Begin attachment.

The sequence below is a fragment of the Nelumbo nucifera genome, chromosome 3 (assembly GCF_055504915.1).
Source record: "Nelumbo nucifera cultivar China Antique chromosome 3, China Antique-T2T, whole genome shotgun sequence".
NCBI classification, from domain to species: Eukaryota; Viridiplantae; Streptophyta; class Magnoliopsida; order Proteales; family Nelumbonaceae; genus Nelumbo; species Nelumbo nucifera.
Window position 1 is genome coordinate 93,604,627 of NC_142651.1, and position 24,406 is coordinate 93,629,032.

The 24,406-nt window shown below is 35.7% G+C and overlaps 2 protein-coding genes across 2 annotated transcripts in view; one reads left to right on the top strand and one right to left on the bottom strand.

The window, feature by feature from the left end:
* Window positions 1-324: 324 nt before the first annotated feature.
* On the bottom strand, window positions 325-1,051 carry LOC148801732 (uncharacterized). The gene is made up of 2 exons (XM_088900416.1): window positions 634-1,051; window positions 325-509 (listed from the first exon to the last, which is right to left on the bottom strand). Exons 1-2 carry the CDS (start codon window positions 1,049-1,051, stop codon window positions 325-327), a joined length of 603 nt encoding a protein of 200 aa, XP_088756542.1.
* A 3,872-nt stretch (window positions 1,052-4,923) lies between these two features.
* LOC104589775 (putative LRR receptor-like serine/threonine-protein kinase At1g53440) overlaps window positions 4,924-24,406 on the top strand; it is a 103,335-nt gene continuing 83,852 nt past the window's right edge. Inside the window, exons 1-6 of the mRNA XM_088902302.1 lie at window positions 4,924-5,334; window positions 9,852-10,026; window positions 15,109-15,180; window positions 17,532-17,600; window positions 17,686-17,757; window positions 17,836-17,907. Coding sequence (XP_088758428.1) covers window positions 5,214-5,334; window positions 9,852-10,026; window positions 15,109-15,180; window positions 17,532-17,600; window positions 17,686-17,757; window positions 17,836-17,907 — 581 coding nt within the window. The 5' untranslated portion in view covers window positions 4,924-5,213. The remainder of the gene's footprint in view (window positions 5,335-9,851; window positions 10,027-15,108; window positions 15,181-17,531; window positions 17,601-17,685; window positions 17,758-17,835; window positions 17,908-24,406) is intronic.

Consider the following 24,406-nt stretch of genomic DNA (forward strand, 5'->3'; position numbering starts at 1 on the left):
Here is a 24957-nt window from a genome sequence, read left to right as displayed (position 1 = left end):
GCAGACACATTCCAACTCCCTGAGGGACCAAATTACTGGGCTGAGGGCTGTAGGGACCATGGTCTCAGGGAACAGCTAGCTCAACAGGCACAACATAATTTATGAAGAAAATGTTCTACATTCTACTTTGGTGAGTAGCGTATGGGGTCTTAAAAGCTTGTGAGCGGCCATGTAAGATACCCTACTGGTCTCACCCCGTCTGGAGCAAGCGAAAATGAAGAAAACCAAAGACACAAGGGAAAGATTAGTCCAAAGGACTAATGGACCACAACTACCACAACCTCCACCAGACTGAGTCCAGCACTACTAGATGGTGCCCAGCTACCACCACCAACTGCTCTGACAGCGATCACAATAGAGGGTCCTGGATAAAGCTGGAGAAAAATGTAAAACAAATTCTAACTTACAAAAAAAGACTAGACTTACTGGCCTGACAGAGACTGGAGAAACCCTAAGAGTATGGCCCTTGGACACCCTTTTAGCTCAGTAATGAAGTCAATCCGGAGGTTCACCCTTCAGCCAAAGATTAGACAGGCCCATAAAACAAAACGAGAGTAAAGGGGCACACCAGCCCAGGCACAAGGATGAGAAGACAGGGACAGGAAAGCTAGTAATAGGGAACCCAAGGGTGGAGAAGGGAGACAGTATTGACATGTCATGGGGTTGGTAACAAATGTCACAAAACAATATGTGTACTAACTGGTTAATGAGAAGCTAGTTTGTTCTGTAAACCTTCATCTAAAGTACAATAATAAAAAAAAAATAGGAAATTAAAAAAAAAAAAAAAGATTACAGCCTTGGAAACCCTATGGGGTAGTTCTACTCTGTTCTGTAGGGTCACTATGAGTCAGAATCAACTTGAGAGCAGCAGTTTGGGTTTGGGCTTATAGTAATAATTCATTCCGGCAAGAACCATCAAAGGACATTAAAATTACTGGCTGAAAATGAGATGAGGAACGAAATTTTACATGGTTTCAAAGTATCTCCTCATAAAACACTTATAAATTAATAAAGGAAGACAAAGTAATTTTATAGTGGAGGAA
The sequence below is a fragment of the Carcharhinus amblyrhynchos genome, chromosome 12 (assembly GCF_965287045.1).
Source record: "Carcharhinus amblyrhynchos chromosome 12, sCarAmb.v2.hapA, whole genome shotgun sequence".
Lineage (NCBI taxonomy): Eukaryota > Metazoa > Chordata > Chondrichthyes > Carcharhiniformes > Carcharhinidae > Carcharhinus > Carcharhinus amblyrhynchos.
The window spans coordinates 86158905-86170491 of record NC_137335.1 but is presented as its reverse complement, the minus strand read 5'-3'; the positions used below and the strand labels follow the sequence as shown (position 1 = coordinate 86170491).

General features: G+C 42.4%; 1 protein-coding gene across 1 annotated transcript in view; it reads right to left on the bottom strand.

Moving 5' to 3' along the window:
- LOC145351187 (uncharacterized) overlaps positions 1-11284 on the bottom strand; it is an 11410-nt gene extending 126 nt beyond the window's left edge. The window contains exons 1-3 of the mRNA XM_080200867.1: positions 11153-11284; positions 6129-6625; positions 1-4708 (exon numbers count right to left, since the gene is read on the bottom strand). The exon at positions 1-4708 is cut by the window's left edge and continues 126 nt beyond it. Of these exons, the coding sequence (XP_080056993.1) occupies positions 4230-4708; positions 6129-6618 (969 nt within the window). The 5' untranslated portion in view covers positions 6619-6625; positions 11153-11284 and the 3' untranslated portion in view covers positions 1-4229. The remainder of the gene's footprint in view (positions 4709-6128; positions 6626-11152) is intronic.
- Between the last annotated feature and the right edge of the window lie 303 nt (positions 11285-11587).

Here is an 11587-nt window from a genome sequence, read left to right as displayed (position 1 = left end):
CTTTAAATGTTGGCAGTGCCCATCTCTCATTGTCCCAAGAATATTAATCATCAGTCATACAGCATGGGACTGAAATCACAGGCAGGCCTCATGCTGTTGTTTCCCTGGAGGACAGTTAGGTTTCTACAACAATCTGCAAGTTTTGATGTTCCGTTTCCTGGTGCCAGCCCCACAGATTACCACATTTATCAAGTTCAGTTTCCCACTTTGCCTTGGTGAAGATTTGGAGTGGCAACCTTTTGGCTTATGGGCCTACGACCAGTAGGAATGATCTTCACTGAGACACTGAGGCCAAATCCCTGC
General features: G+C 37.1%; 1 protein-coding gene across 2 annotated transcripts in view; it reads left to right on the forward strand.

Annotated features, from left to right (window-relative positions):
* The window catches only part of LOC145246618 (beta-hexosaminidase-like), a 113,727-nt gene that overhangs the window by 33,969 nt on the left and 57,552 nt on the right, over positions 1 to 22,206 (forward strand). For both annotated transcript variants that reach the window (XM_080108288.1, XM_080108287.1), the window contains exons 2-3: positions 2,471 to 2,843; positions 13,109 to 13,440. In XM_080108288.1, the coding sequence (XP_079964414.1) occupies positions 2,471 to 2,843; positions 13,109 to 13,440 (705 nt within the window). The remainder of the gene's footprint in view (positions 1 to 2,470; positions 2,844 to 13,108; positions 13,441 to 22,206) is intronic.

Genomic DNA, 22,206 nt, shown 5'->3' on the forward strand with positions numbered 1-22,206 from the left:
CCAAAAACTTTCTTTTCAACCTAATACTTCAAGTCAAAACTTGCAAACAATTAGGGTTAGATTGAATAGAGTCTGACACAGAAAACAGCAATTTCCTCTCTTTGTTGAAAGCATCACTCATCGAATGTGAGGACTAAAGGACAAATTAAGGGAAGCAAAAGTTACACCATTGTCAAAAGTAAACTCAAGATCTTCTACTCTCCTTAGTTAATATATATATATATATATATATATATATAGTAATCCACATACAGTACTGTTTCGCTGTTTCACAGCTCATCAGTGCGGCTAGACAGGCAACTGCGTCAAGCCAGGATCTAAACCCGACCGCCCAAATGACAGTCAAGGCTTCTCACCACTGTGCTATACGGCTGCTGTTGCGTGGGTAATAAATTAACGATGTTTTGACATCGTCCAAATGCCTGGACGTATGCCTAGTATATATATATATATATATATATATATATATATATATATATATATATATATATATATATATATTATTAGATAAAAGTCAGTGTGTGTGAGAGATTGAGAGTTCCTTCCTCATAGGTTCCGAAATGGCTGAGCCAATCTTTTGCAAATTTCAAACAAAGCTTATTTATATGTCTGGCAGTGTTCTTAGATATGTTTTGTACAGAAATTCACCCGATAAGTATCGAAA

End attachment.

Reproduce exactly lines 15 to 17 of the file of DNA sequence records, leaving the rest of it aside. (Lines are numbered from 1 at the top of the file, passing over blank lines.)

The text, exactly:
Source record: "Carcharhinus amblyrhynchos chromosome 12, sCarAmb.v2.hapA, whole genome shotgun sequence".
Lineage (NCBI taxonomy): Eukaryota > Metazoa > Chordata > Chondrichthyes > Carcharhiniformes > Carcharhinidae > Carcharhinus > Carcharhinus amblyrhynchos.
The window spans coordinates 86158905-86170491 of record NC_137335.1 but is presented as its reverse complement, the minus strand read 5'-3'; the positions used below and the strand labels follow the sequence as shown (position 1 = coordinate 86170491).